some anarchists absolutely use democracy not just "in their propaganda," but in their analysis of a proper anarchist society. usually direct democracy is their preference - with one vote to each person (and the concomitant assumption that all people know and care equally about all decisions...)
cindy milstein and other bookchinites are quite attached to this analysis, for example.
1. you can bypass (as AF says) hysteria associated with the word anarchy
2. you can ease into more complicated conversations by associating the things that people generally like about the word democracy (whether or not you think they actually go with democracy) with other concepts too
2. is a con, as well. sometimes the jarring of people's assumptions is helpful to have them understand that something new is possible/desirable.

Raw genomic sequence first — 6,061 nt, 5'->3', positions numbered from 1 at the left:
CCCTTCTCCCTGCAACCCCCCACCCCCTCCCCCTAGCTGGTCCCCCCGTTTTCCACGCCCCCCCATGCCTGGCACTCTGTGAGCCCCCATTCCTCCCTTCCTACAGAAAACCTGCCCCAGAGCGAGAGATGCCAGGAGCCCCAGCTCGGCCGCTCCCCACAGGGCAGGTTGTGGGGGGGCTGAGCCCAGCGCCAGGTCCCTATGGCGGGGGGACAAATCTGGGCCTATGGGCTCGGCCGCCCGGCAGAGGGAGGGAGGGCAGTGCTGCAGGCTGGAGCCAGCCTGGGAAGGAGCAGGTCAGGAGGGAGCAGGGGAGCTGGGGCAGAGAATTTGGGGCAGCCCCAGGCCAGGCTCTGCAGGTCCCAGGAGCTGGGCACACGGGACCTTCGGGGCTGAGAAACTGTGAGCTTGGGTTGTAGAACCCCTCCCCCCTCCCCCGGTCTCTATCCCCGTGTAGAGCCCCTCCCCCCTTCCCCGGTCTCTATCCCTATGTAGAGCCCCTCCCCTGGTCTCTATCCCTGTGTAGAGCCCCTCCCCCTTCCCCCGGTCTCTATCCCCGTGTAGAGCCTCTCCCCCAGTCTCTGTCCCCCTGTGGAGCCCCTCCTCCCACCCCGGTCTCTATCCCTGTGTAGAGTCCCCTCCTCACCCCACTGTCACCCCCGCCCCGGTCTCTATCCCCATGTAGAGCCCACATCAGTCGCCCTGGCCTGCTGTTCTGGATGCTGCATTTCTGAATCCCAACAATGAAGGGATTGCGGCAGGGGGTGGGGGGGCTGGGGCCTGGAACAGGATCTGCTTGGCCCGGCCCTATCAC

1. monitoring our own language makes us feel less connected or authentic with people
3. attempting to smuggle concepts under the camouflage of accepted words can reinforce the valuation of those words. ie if we're saying democracy is a good thing - just define it in this different way, people are likely to leave the conversation just having heard that democracy is a good thing. so we could actually be strengthening people's bias towards a concept that we disagree with.
post script: any question about what terminology to use easily turns into (or already is) a question about principle vs connection (for lack of a better word). it seems easiest to connect with other people when you use terms they understand and when you seem to agree with them. but it's also true that those connections seems (or can become) the most shallow kind of relationship. but sometimes relationships need a longer curve to intimacy than other times.
i am most prone to stand on principle, and that's not uncommon for certain kinds of anarchists, but it's easy to argue that that is based on a kind of alienation from others that this society promotes, and not particularly healthy.